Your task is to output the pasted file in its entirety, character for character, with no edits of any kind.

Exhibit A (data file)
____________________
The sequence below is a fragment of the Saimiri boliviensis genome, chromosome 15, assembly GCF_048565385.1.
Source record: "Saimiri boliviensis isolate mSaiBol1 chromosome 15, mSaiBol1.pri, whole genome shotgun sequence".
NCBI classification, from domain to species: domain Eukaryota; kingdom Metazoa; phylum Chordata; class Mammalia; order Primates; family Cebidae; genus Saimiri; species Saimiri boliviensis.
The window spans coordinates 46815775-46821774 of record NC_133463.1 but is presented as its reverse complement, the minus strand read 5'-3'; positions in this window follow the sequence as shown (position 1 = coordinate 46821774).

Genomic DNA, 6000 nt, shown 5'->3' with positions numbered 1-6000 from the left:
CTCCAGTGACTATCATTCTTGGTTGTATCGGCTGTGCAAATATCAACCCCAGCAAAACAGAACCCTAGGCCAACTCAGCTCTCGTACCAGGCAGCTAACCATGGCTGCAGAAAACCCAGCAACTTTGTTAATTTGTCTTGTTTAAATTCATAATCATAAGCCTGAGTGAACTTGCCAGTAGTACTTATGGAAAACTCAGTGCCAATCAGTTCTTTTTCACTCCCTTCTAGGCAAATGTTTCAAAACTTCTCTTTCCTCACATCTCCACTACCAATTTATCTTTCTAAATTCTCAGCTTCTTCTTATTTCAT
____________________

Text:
The sequence below is a fragment of the Saimiri boliviensis genome, chromosome 15, assembly GCF_048565385.1.
Source record: "Saimiri boliviensis isolate mSaiBol1 chromosome 15, mSaiBol1.pri, whole genome shotgun sequence".
NCBI classification, from domain to species: domain Eukaryota; kingdom Metazoa; phylum Chordata; class Mammalia; order Primates; family Cebidae; genus Saimiri; species Saimiri boliviensis.
The window spans coordinates 46815775-46821774 of record NC_133463.1 but is presented as its reverse complement, the minus strand read 5'-3'; positions in this window follow the sequence as shown (position 1 = coordinate 46821774).

Genomic DNA, 6000 nt, shown 5'->3' with positions numbered 1-6000 from the left:
CTCCAGTGACTATCATTCTTGGTTGTATCGGCTGTGCAAATATCAACCCCAGCAAAACAGAACCCTAGGCCAACTCAGCTCTCGTACCAGGCAGCTAACCATGGCTGCAGAAAACCCAGCAACTTTGTTAATTTGTCTTGTTTAAATTCATAATCATAAGCCTGAGTGAACTTGCCAGTAGTACTTATGGAAAACTCAGTGCCAATCAGTTCTTTTTCACTCCCTTCTAGGCAAATGTTTCAAAACTTCTCTTTCCTCACATCTCCACTACCAATTTATCTTTCTAAATTCTCAGCTTCTTCTTATTTCAT